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Humans Hiring Humans
Who is making the hiring decision: People or computers?
by Sharon BosletHead of Selection, Americas 23rd Jul 2018
Is this the hiring process of the future?
Step 1: Click a button to request a hire.
Step 2: Receive a text within moments with your new hire’s start date.
Actually, we aren’t that far away from this now: the technology to enable this is getting quite close, especially for high volume roles.
Compare this to the “classic” hiring process, which follows something along the lines of: A hiring manager requisition form, recruiter searches, a long candidate application, a phone screen (or two, or three), a pre-screen test, a battery of tests (sometimes), five or more in-person interviews, a long wait, and an offer.
Hiring goals haven’t really changed: find, assess, and select high quality people, and do so fast. Technology can help with all of these components, and the lure to let computers do all the work is tempting indeed! And they should be – as long as they are used wisely by us, the humble human.
However, it begs the question: How much technology is too much when assessing and selecting candidates? Of course, it depends. Here is what to take into account:
1) Available technology and its fit: Recent developments in assessment and selection technology are astounding. Regardless of whether one wants an automatic video analyses of interviewees’ responses, understand highly specialized skills and compare them to current industry standards and the local market, or provide customized and fully branded blended assessments that measure just want you need and nothing you don’t, there is quite literally an app for that.
The technology is out there, so it is more whether these developments are a fit for a given organization’s needs. Read on...
2) Current technology: When one paints a picture of the mind-boggling technology that is available to make the hiring process easy, high quality and efficient, many hiring managers’ and recruiters’ eyes will sparkle with the possibility of delegating some of their more tedious tasks, allowing them to be a more strategic business partner.
But soon after that, they picture the enormity of truly changing to that future process and the sparkle fades. This shouldn’t stall all progress though! Minor tweaks that aren’t necessarily “cutting edge technology” in the world of possibilities – such as scoring a solid interview and capturing that score in a database – may still represent a big change for an organization’s process.
3) Volume: In general, the higher the volume of applicants, the earlier one should ideally use technology. The idea is to let computers sift out the hundreds or thousands of candidates – who are themselves often applying with just one click – and allow recruiters and hiring managers to spend their valuable time on only the most qualified candidates.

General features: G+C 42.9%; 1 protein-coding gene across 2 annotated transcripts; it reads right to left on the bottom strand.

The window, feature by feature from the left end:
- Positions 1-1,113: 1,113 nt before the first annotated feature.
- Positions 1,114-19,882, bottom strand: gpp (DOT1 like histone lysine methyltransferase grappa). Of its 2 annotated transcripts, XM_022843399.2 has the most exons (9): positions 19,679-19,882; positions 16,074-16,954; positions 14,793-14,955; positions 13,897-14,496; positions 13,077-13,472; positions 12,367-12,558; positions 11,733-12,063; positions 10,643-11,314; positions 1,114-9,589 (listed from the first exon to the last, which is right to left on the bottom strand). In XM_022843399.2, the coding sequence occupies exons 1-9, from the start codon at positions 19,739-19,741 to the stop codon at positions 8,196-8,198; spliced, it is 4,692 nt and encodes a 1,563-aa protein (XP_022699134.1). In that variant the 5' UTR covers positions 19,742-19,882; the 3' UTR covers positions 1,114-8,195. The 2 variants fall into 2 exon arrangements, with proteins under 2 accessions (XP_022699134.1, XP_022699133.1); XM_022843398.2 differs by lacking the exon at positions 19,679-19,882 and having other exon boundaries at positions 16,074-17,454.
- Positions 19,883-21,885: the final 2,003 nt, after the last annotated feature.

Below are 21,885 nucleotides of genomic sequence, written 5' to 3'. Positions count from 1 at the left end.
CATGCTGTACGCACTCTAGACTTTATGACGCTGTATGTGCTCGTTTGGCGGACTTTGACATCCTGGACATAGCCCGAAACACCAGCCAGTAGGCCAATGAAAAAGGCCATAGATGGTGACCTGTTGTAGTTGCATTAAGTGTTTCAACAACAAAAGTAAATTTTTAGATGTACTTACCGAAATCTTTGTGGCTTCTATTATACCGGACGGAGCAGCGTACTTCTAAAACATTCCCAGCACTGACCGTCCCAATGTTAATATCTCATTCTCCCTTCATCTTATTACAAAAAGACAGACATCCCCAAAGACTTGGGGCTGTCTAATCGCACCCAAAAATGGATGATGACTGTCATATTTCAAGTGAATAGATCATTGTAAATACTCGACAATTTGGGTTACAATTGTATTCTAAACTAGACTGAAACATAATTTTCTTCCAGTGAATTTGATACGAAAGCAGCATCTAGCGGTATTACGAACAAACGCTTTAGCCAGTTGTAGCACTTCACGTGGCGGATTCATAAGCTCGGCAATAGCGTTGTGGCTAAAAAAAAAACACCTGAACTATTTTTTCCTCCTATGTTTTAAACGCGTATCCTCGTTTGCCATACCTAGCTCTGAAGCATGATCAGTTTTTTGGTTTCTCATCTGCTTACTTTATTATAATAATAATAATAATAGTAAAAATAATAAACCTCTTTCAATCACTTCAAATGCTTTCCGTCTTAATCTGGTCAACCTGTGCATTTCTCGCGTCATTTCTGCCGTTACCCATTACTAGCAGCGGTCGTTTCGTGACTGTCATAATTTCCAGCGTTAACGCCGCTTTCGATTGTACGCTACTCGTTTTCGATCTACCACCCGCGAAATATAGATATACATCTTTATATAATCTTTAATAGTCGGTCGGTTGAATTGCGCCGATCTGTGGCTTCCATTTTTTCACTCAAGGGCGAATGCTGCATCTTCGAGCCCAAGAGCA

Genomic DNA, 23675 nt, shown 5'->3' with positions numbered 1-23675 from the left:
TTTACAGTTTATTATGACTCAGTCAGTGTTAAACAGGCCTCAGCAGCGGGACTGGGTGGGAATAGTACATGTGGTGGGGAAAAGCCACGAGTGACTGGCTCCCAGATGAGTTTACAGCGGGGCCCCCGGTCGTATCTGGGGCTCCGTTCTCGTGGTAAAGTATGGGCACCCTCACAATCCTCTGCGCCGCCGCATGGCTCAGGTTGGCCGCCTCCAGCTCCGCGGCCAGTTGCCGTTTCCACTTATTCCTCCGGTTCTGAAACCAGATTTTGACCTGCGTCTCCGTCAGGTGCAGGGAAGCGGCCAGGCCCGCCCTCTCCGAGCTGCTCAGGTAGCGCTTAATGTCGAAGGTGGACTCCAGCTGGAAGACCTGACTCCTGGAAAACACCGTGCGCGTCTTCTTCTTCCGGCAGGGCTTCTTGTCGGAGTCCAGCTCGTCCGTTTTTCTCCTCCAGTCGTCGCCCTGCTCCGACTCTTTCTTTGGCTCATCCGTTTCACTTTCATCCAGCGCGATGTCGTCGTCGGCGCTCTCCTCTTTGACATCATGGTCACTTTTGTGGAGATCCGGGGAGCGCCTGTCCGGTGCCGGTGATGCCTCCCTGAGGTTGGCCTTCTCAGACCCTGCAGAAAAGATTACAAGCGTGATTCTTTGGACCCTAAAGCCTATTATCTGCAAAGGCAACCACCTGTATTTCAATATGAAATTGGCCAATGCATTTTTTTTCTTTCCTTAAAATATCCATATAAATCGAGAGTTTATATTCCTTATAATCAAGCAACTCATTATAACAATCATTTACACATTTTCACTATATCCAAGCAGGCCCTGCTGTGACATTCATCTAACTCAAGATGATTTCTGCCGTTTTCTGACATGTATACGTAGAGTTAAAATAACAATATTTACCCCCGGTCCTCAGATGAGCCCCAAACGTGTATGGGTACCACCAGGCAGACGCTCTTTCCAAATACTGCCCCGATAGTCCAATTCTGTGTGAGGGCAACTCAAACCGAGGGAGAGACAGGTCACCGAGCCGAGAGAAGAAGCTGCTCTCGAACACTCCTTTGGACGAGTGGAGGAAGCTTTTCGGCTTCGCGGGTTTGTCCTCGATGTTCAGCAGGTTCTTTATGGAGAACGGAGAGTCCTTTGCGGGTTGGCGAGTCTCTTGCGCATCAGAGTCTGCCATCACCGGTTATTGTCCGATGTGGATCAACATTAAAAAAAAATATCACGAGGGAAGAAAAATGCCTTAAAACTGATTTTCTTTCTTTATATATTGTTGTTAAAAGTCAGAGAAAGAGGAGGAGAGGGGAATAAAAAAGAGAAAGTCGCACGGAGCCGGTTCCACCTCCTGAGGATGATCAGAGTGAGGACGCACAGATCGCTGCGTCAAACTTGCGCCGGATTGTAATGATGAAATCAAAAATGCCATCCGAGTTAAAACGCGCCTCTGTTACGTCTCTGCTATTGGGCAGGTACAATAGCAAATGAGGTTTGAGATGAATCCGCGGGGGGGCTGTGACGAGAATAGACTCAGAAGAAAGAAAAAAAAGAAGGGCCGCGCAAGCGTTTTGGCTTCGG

4) Efficiency Requirements: Everyone wants to hire the right person fast, but in some roles it is absolutely essential or the top candidates will move on to the next opportunity. Appropriately using technology for tasks such as scheduling candidate interviews, pre-screen assessments, etc. will speed up the process.
5) What You Are Assessing: Depending on the role, some elements of assessment and selection lend themselves much better to a high-tech solution. For example, when testing whether an IT expert can program some tricky code, it is fantastic to utilize a test that actually measures, times, and scores each keystroke. When determining an individual’s management capabilities, there could be a combination of testing and classic interviews to truly understand the candidate.
6) Candidate Experience: Every interaction with your company, from the first click on the “Careers” page to the offer letter and every call, click, or face-to-face interaction in-between sends a message. How do you want your organization to be portrayed to candidates? Do you want to appear funky with the most cutting-edge technology? Do you want them to feel personally welcomed into the team of people they’ll work with? Or some combination?
The candidate is also interviewing the organization. Much of the time, he or she needs the opportunity to ask questions, experience the culture and environment, and use this information to make an informed decision. The most efficient hiring process in the world crumbles if the new hire leaves because they didn’t understand what they were getting into.
Utilization of current assessment and selection technology puts organizations at an enormous competitive advantage. It allows them to select the best talent in the most efficient manner and to give candidates an excellent experience. It is absolutely essential that organizations use the right tools at the right times to maximize this potential. We are still humans hiring humans.
How Alexander Mann Solutions Can Help
Assessment and selection technology is always evolving. Alexander Mann Solutions is uniquely poised to help you understand the global assessment and selection technology landscape and to incorporate it into your organization in the optimal way. As a vendor-neutral consulting practice, we have the ability to combine our world-class selection and assessment strategy consulting services with the best fit tools to meet your needs. Please drop me a message if you’d like explore how we can support your assessment strategy!
Learn more about the author, Sharon Boslet, Head of Selection, at Talent Collective in the Americas Region, by clicking her image